SCIENCE FOR ALL: A pupil in Beijing is attracted by a robot displayed in a recent exhibition in Beijing on science and technology products made by students (ZHANG CHUANDONG)
On a recent cold winter night,a child passed out at his home in Beijing. His mother pushed the button of an emergency alarm system installed in their home. The system immediately put her through to Beijing 999 Emergency Aid Center, but she was too panicked to remember her home address. Emergency aid staff quickly identified her exact location and an ambulance arrived quickly.
The child lived in the Huixinbeili community in Beijing's Chaoyang District. In this community, every household that has seniors above 65 years old or handicapped persons has a free emergency alarm system installed in their homes.
The system is connected to the residents' home phones and a computer database in the 999 center. The database stores the residents' names, addresses, emergency contact numbers, photos and medical records, and when a resident pushes the emergency button at home, the computer screen in the center promptly displays their information. The system also has a remote control which seniors can take along when going out for a walk. The system is a blessing for someone living alone, especially those who cannot not clearly report their address or contact number.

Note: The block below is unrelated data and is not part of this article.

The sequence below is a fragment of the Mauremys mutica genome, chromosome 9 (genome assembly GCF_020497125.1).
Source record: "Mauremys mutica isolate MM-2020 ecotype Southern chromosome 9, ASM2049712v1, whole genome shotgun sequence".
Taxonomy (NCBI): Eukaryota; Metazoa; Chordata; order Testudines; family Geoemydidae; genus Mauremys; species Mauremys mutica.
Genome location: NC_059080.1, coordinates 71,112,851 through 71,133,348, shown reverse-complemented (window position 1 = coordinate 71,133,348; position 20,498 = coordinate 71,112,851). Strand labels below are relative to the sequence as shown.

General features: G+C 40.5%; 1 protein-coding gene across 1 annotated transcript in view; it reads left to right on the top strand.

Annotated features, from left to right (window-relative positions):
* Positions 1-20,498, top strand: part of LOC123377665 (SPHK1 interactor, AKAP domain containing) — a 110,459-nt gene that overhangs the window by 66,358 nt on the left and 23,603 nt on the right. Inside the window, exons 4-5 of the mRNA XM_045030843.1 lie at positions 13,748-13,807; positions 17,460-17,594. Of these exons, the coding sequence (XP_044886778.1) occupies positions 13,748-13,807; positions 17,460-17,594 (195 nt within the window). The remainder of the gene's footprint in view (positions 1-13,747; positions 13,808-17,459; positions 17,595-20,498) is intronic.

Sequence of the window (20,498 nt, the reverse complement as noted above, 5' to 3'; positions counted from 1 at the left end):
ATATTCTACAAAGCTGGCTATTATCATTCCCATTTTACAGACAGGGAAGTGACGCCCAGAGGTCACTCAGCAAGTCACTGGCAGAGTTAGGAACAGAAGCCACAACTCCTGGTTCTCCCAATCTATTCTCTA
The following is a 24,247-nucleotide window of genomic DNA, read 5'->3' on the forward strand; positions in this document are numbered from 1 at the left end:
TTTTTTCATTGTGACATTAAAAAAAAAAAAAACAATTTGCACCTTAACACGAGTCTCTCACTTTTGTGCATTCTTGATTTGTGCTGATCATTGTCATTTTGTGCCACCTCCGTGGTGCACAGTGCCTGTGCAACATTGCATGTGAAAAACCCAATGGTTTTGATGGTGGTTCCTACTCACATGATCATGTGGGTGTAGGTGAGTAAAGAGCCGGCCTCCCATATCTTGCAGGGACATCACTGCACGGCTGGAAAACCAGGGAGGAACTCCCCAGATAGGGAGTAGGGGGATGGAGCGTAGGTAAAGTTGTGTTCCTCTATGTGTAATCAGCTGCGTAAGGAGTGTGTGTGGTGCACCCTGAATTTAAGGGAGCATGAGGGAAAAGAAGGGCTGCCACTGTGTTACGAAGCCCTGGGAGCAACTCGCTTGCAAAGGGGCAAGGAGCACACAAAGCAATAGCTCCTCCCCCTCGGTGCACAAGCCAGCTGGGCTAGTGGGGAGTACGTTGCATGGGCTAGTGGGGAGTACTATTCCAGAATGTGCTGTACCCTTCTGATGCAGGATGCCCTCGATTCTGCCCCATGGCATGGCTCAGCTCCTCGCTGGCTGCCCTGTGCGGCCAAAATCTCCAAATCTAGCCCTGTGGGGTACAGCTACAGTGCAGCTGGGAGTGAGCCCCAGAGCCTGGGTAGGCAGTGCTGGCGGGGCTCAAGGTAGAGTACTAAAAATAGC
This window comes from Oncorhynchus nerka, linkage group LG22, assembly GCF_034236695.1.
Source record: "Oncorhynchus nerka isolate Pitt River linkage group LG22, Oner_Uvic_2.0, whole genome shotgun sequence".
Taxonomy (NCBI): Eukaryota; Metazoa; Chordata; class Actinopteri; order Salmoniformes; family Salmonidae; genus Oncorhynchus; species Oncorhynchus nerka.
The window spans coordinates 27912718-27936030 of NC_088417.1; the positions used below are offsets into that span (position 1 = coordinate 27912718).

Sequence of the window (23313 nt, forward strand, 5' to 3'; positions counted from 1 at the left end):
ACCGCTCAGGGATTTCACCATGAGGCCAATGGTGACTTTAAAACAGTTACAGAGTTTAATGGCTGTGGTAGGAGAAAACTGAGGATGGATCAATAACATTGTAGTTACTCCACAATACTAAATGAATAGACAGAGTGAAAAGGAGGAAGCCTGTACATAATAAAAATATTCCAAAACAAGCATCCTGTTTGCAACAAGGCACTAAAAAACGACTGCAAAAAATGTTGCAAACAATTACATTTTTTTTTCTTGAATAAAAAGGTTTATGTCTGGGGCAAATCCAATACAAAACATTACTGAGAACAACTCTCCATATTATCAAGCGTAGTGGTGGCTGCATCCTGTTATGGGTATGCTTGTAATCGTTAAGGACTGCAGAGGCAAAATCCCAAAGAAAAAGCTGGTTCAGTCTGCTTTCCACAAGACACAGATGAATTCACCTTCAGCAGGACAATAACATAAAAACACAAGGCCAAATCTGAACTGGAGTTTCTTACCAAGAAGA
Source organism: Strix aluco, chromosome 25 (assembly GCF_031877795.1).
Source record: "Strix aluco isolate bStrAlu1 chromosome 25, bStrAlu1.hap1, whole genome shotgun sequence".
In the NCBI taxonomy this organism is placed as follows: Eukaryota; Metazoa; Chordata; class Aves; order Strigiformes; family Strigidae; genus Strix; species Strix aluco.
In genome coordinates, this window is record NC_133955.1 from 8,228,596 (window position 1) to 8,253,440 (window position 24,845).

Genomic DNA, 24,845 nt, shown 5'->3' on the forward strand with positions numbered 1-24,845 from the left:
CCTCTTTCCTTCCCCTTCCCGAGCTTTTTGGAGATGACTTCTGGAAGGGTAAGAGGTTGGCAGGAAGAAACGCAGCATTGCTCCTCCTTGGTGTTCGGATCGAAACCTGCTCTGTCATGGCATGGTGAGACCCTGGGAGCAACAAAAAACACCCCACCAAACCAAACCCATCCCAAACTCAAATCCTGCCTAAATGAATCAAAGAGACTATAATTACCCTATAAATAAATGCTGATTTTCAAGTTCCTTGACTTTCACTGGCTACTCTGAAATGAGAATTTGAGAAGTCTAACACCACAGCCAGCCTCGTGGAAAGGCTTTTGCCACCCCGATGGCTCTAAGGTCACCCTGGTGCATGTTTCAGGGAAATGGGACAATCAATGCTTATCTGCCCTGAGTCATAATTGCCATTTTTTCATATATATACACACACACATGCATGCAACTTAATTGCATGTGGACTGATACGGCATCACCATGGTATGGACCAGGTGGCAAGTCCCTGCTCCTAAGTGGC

The emergency alarm systems were installed with 4 million yuan ($588,235) of funding for a community science and technology application project from the Beijing Municipal Science and Technology Commission and Chaoyang District Science Committee. The commission is piloting the project in six communities in five districts in Beijing. So far, 30 types of advanced technology have been widely applied in 54 neighborhoods to the benefit of about half a million people.
Beijing has extensive science and technology resources. But often the research findings of universities, research institutes and enterprises tend to be locked up inside their walls. This pilot project aims to improve residents' lives with science and technology.
By integrating resources of research institutes, universities, enterprises and communities, the pilot project will spur the commercialization of research results and benefit residents, said Zhu Shilong, Deputy Director General of the commission.
A special work group has been set up to coordinate the project. Residents in the neighborhoods where the project is being piloted put forward their requests, science and technology institutes sort out application plans, and various enterprises provide the services.
Zhu said experts have been sent to various neighborhoods in Beijing to learn about the needs of residents and community resident committees, and to universities and enterprises to study the availability and feasibility of the technology.
So far, more than 110 science and technology applications in fields such as energy saving, medical services, public security and communications have been collected from variously sources and are available to the communities.
The project will gradually be expanded to all of Beijing's communities, Zhu said.